The evolution of surnames is not exclusively an American phenomenon. My French Huguenot ancestors left France and settled in Germany long before coming to Pennsylvania in the mid 1700s. The spelling of their surname changed over the generations from CHERDRON to SHETRONE and finally SHEDERON as they intermarried with Germans.

Whatever the cause of name changes and spelling variations, make use of all available resources in tracking your ancestors. That includes checking any and all possible spellings. Be creative and sound out the names. Consider translations in your hunt for your ancestors. Your German METZGER ancestors may have become BUTCHERs in America.

Many search engines allow you to use Soundex or Metaphone searches for surnames. WorldConnect's advanced search engine allows Exact, Soundex, or Metaphone searches. RootsWeb's Guide to Tracing Family Trees: Lesson 9 explains Soundex. Metaphone is similar to Soundex in that it is based upon the sound of a name rather than its spelling; however, some feel it is more accurate than Soundex. Try both to catch variant spellings of a surname.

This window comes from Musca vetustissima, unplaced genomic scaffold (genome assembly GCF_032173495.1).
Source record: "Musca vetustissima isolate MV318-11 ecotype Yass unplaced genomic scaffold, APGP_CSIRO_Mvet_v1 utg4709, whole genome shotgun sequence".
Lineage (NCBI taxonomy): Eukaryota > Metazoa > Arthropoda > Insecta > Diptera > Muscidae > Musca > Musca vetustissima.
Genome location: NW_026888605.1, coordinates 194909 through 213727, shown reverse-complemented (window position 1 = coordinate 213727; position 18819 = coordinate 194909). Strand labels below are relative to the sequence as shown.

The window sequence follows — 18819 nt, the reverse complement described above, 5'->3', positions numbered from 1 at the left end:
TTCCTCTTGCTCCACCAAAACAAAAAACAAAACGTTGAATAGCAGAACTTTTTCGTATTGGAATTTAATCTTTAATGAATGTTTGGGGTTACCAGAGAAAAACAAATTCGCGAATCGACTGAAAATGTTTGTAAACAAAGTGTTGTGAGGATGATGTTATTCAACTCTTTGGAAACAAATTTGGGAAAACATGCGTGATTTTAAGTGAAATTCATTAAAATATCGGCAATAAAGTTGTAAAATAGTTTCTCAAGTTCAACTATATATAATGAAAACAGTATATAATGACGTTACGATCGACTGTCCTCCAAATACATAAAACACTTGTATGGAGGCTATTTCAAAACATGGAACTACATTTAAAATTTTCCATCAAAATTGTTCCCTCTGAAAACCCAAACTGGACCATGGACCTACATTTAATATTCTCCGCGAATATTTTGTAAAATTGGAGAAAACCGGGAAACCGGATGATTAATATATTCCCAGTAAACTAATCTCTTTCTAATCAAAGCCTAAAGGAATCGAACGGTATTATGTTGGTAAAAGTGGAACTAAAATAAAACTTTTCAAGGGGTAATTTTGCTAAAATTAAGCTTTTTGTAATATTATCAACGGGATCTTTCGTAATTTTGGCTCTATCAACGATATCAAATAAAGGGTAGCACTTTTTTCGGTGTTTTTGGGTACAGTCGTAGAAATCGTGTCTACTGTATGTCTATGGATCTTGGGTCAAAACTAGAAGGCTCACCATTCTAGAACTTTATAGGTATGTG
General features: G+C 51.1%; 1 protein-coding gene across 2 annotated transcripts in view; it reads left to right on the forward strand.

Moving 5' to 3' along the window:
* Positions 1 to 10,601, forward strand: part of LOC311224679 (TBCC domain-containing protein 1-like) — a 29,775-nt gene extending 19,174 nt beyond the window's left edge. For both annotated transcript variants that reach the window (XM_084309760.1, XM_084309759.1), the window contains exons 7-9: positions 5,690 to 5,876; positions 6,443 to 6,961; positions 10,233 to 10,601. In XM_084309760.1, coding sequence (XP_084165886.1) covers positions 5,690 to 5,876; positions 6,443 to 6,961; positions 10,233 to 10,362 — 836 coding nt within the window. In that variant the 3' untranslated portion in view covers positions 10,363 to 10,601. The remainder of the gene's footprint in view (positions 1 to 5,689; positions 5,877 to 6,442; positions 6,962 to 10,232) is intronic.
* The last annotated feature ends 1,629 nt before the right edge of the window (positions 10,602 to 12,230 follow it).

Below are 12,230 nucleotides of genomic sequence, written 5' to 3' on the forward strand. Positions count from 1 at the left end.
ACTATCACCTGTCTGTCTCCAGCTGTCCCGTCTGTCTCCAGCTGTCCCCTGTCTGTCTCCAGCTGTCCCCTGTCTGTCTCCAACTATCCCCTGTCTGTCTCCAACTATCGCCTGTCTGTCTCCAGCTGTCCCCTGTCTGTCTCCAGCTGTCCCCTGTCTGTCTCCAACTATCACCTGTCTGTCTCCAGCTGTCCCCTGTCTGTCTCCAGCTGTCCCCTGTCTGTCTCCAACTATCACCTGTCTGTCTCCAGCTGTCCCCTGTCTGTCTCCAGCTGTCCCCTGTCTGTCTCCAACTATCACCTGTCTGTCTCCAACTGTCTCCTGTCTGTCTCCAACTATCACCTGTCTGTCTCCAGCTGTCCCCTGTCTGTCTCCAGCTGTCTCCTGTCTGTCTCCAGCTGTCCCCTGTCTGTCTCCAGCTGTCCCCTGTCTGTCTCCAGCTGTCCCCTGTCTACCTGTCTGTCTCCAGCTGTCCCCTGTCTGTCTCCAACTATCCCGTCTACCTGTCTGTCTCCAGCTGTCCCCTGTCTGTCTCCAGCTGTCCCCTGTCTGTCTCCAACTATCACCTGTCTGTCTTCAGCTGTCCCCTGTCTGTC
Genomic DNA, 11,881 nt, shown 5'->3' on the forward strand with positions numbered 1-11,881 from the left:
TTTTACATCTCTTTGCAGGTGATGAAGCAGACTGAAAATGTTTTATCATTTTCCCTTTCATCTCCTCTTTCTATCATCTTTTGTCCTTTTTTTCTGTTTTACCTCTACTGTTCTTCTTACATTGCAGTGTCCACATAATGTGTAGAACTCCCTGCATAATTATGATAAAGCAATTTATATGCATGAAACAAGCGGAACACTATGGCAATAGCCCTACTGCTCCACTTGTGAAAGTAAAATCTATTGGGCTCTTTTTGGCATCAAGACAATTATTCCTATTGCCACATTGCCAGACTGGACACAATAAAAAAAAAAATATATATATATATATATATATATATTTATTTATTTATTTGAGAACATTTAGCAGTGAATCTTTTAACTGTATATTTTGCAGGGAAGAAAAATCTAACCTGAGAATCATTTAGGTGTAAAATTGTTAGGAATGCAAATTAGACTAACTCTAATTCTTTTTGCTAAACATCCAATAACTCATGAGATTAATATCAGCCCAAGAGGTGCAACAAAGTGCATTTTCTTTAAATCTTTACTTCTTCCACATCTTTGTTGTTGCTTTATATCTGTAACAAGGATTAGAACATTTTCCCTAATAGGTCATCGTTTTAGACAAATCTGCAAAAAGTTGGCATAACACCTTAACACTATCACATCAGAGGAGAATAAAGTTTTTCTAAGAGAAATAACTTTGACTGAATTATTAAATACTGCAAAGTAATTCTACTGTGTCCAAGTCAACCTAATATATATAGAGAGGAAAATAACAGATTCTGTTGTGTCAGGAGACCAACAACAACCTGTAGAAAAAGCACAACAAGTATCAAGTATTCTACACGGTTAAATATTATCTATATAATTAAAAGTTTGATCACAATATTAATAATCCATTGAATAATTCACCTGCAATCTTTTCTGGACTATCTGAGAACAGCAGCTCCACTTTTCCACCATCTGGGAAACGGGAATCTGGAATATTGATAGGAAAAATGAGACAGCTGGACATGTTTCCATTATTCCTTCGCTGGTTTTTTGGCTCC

RootsWeb's Surname Resource page is another excellent reference for finding variant spellings and may give you suggestions for additional spellings to check.

Take a fresh look at the surnames you are researching. Consider additional spellings and, above all, be creative in your searches.

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My Kiwi Relatives
I was very interested in the latest newsletter article about someone finding relatives in Norway. We, too, made a wonderful connection with my husband's relatives—ours in New Zealand.

We received an e-mail from a young New Zealander saying he had found our tree on RootsWeb and believed he was related. He had done a search for his great-grandfather, who had left England and gone to New Zealand in 1869 when he was only fourteen years old. At the time, his brother (my husband's grandfather) was only four. My husband's grandfather emigrated from England to the U.S.